I hate to say that this book taught me a lot about what people with hearing impairments have to deal with – not because it isn't true, but because it might make the book sound preachy. And it isn't. It's straightforward and direct and a fun, fascinating read.
The premise is simple: Cece sustains illness-induced hearing loss at a very young age, and both she and the reader must puzzle their way through a newly tricky world.
I liked two things especially about this story. First, Cece's struggles to make friends are relatable to anyone who's navigated the rough waters of public school. Whether you're currently able-bodied or not, you'll find yourself nodding and smiling, sometimes ruefully, as you read El Deafo.
I especially loved seeing that I wasn't the only little kid who coped with social difficulties by developing a rich, superhero-intensive fantasy life.
Second, Cece isn't a paragon of perfection. She's a good, funny, smart kid, but she's sometimes sharp and judgmental, and she doesn't handle every situation as well as she could. She's not an innocent victim in a cruel world. She needs to give people the information they need – information she herself probably wouldn't have if she hadn't been forced into firsthand experience with her condition.
It's not intuitively obvious, for instance, that if someone's hard of hearing, turning up the volume on the TV or radio isn't much help. For Cece, it simply means that an already unintelligible sound is now unintelligible and LOUD. But that's something you have to experience or be told about to know.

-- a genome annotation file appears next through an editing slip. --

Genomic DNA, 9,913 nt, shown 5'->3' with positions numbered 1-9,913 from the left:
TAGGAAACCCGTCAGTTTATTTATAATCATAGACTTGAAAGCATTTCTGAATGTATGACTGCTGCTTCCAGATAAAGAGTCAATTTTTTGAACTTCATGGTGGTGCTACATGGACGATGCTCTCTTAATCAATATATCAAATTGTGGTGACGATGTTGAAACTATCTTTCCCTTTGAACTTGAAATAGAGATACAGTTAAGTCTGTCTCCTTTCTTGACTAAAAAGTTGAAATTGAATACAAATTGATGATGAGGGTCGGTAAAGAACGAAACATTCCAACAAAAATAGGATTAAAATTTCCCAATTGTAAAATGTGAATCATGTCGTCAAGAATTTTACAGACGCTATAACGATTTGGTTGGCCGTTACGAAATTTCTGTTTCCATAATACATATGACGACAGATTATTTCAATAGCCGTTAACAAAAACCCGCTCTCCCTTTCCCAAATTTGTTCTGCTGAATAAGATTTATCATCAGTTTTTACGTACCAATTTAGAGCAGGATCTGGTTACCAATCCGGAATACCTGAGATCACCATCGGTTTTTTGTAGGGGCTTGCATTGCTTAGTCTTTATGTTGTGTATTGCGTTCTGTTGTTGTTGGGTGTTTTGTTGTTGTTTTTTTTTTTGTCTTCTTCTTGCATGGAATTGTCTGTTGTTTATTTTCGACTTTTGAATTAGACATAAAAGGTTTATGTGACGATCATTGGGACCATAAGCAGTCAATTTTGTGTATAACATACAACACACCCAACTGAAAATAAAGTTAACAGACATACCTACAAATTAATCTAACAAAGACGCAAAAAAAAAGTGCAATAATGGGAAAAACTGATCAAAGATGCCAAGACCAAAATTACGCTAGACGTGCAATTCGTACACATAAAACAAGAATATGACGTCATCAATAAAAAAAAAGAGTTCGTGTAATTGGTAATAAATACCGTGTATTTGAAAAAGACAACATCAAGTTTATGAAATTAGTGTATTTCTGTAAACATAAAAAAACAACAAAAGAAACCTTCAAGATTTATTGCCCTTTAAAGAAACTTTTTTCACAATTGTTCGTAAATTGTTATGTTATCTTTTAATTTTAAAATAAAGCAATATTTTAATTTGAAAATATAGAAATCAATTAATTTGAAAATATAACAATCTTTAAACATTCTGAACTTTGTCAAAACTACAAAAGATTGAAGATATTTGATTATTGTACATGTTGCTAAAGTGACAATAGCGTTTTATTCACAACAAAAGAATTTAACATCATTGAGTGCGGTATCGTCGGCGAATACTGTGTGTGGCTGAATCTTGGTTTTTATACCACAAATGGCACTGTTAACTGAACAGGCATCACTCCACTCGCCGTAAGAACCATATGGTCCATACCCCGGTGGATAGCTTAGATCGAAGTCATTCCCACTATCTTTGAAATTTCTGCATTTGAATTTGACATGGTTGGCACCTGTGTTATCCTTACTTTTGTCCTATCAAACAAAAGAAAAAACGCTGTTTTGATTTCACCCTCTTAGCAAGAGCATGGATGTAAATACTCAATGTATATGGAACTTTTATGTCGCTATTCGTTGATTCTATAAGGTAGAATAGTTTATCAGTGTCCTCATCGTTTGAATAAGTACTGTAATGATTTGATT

It's also counterintuitive that speaking slow-ly and dis-tinct-ly can actually make things a lot harder for your hearing impaired friend. It makes lip-reading a huge pain, and your words sound really weird.
Cece doesn't speak up about these things until very late in the story. To be fair, she should have been told, by the same people who helped her figure out her hearing aid and taught her lip-reading, that she'll need to educate her friends. It's not always fun being part of someone's learning experience, but it's often necessary. Yes, some of the people around her are unkind and condescending; but plenty of them are friendly and welcoming, and often it's only Cece's insecurity that stands in the way of making more friends sooner than she does.
Oh, another thing I really liked: Although Cece develops a crush on a boy (and yay! – he's a worthy recipient of her youthful affection), the most important relationship in this story is the one between Cece and a girl who (spoiler alert) becomes her best friend. And the "WOOHOO!" ending is all thanks to Cece's hard-won ability to tell those around her who she is and what she needs.El Deafo
is sweet without being treacly, authentic without being brutal, and (for this reader) very happy-making. Definitely recommended.